Monday, April 26, 2010

The Mark of Zorro (1940): Robin Hood, Spanish Style

Picking up where Warner Brothers left off in the swashbuckling department with The Adventures of Robin Hood (1938), 20th Century-Fox produced the extremely popular The Mark of Zorro in 1940, casting its biggest male star at the time, Tyrone Power in the lead. The top rate production was directed by Rouben Mamoulian, a visual and stylistic master of his craft. His images of Old California, though sparse are still romantic and visually decadent. The story, originally published in 1919, as The Curse of Capistrano by Johnston McCulley, had been filmed to much fanfare in 1920 with the infamous silent film adventurer, Douglas Fairbanks, Sr. Power, although not as naturally athletic in the role of the masked avenger, was much younger than Fairbanks and with his matinee idol looks, made a more romantic lead.

Taking a page from the Robin Hood legend and even mixing in a dash of the Scarlet Pimpernel, the film begins in Madrid, Spain, where the daring and physically accomplished Don Diego Vega, a young aristocrat who is skilled with both a horse and a sword, is called home to California by his father, Alcalde (Governor) Don Alejandro Vega. The elder Vega has been replaced as leader of the region by a fat, conniving new Alcalde, Don Luis Quintero (J. Edward Bromberg), and his sinister henchman, Captain Pasquale (Basil Rathbone). Also in the new Alcalde’s household is his shallow and vain wife Inez (Gale Sondergaard) and his beautiful and innocent niece, Lolita (Linda Darnell).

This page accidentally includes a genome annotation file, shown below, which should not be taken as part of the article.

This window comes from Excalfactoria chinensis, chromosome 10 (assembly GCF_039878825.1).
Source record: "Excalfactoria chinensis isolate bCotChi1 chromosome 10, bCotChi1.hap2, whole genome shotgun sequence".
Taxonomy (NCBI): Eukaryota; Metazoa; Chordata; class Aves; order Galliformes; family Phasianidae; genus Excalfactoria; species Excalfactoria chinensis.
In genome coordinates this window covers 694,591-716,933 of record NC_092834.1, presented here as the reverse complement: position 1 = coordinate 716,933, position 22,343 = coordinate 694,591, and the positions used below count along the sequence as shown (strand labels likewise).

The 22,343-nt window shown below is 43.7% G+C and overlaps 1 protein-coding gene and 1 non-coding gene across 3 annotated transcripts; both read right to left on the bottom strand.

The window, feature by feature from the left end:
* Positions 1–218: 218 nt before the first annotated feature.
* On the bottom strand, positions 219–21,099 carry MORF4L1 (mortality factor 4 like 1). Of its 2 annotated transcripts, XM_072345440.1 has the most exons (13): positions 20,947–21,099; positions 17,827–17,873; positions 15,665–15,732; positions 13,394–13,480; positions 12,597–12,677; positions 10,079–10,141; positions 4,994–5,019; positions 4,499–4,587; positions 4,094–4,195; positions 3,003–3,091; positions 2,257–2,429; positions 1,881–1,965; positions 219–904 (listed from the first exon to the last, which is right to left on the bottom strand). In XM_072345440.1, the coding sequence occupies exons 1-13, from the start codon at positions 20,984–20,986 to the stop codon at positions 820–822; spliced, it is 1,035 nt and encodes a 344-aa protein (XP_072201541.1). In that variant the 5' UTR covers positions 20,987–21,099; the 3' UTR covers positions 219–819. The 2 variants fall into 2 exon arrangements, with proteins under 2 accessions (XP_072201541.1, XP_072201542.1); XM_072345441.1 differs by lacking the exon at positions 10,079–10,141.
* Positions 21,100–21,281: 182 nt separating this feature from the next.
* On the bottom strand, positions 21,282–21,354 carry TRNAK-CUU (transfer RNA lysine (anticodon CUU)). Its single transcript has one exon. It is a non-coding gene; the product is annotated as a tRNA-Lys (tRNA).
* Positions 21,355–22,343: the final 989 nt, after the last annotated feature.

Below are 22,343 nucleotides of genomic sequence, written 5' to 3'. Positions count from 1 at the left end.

When young Vega arrives home, he is confused at the frightened way he is greeted, being the son of the Alcalde, and when he realizes the tyranny and cruelty going on with the new regime, he hides behind the fa├žade of a pompous fop, so as to do the real work that needs to be done in order to clean up the corruption. For this he takes on the persona of Zorro, the masked avenger, who rides through the shadows, dressed in black, robbing from the rich and callous to dispense to the poor and oppressed.

Fox head Darryl Zanuck began developing the Zorro film in the late 1930’s. According to Memo from Darryl F. Zanuck: The Golden Years at Twentieth Century-Fox by Rudy Behlmer, instead of having just the standard love interest, which he felt was too static, he reworked the romance angle to have two females interested in Power’s character(s). Lolita, played by Darnell, would be the Alcalde’s niece and the new story addition would be his daughter (in the end, the flirtatious character would be the Alcalde’s wife, played by Gale Sondergaard).